Cambuskenneth Abbey is a ruined Augustinian monastery founded of David I around the year 1140. Dedicated to the Virgin Mary, it was initially known as the Abbey of St Mary of Stirling and sometimes simply as Stirling Abbey. The major street leading down the castle hill from the royal residences in Stirling Castle to the abbey was called St. Mary's Wynd, a name it retains.
Cambuskenneth was one of the more important abbeys in Scotland, due in part to its proximity to the Royal Burgh of Stirling, a leading urban centre of the country and sometime capital. Its status as a royal abbey in the neighbourhood of a major national stronghold may be compared to that of Holyrood Abbey vis à vis Edinburgh. Royalty, including Edward Longshanks (King of England) and later Robert the Bruce (King of Scots), prayed regularly at the abbey. Bruce held his parliament there in 1326 to confirm the succession of his son David II.
In 1486 Margaret of Denmark died at Stirling Castle and was buried at the abbey. In 1488 her husband James III was murdered at the Battle of Sauchieburn and his body was brought to Cambuskenneth Abbey for burial. The elaborate marker of his grave, which was funded by Queen Victoria, is still visible at one end of the church.
The abbey fell into disuse during the Scottish Reformation. By 1559 there were few monks remaining there, and the abbey was closed and most of the buildings looted and burned. The abbey was placed under the jurisdiction of the military governor of Stirling Castle, who had much of the stonework removed and used in construction projects in the castle.
Of the once wealthy abbey, mostly only knee-high ruins and exposed foundations remain. Only the 13th century campanile is intact, following an extensive renovation in 1859. The abbey was acquired by the crown in 1908, and it is managed by Historic Scotland. The abbey is open to visitors during the summer months. Visitors can enter the base room of the campanile; the stairs to the upper floors are locked, but are opened for visitors on occasion.References:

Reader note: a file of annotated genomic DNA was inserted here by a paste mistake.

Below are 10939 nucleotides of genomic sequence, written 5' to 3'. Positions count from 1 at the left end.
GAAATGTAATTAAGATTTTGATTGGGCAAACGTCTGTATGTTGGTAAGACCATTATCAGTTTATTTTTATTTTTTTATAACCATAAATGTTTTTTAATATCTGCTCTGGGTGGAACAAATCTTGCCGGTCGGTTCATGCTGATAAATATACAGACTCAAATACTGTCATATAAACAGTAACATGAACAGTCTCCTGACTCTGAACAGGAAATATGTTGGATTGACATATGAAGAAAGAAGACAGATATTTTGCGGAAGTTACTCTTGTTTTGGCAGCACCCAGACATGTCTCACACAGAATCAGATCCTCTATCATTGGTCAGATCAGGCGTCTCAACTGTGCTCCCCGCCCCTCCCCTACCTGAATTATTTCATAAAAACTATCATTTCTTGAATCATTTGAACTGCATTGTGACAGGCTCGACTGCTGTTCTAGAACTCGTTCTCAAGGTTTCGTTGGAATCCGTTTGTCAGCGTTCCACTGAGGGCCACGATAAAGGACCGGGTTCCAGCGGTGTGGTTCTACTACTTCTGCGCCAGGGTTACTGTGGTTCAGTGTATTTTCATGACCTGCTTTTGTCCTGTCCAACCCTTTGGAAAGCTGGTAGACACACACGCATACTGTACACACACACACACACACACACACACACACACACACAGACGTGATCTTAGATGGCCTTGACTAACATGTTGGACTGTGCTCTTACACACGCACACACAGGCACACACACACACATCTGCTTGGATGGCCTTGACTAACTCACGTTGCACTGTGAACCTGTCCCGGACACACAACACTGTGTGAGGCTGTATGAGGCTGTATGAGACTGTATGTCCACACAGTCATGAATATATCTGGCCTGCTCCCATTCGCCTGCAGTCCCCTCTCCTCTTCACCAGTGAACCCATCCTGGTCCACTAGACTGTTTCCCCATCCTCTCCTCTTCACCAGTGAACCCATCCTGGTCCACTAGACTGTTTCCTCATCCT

The Cloth Hall in Kraków dates to the Renaissance and is one of the city's most recognizable icons. It is the central feature of the main market square in the Kraków Old Town (listed as a UNESCO World Heritage Site since 1978).
The hall was once a major centre of international trade. Traveling merchants met there to discuss business and to barter. During its golden age in the 15th century, the hall was the source of a variety of exotic imports from the east – spices, silk, leather and wax – while Kraków itself exported textiles, lead, and salt from the Wieliczka Salt Mine.
Kraków was Poland's capital city and was among the largest cities in Europe already from before the time of the Renaissance. However, its decline started with the move of the capital to Warsaw in the very end of the 16th century. The city's decline was hastened by wars and politics leading to the Partitions of Poland at the end of the 18th century. By the time of the architectural restoration proposed for the cloth hall in 1870 under Austrian rule, much of the historic city center was decrepit. A change in political and economic fortunes for the Kingdom of Galicia and Lodomeria ushered in a revival due to newly established Legislative Assembly or Sejm of the Land. The successful renovation of the Cloth Hall, based on design by Tomasz Pryliński and supervised by Mayor Mikołaj Zyblikiewicz, Sejm Marshal, was one of the most notable achievements of this period.
The hall has hosted many distinguished guests over the centuries and is still used to entertain monarchs and dignitaries, such as Charles, Prince of Wales and Emperor Akihito of Japan, who was welcomed here in 2002. In the past, balls were held here, most notably after Prince Józef Poniatowski had briefly liberated the city from the Austrians in 1809. Aside from its history and cultural value, the hall still is still used as a center of commerce.
On the upper floor of the hall is the Sukiennice Museum division of the National Museum, Kraków. It holds the largest permanent exhibit of the 19th-century Polish painting and sculpture, in four grand exhibition halls arranged by historical period and the theme extending into an entire artistic epoch. The museum was upgraded in 2010 with new technical equipment, storerooms, service spaces as well as improved thematic layout for the display.
The Gallery of 19th-Century Polish Art was a major cultural venue from the moment it opened on October 7, 1879. It features late Baroque, Rococo, and Classicist 18th-century portraits and battle scenes by Polish and foreign pre-Romantics.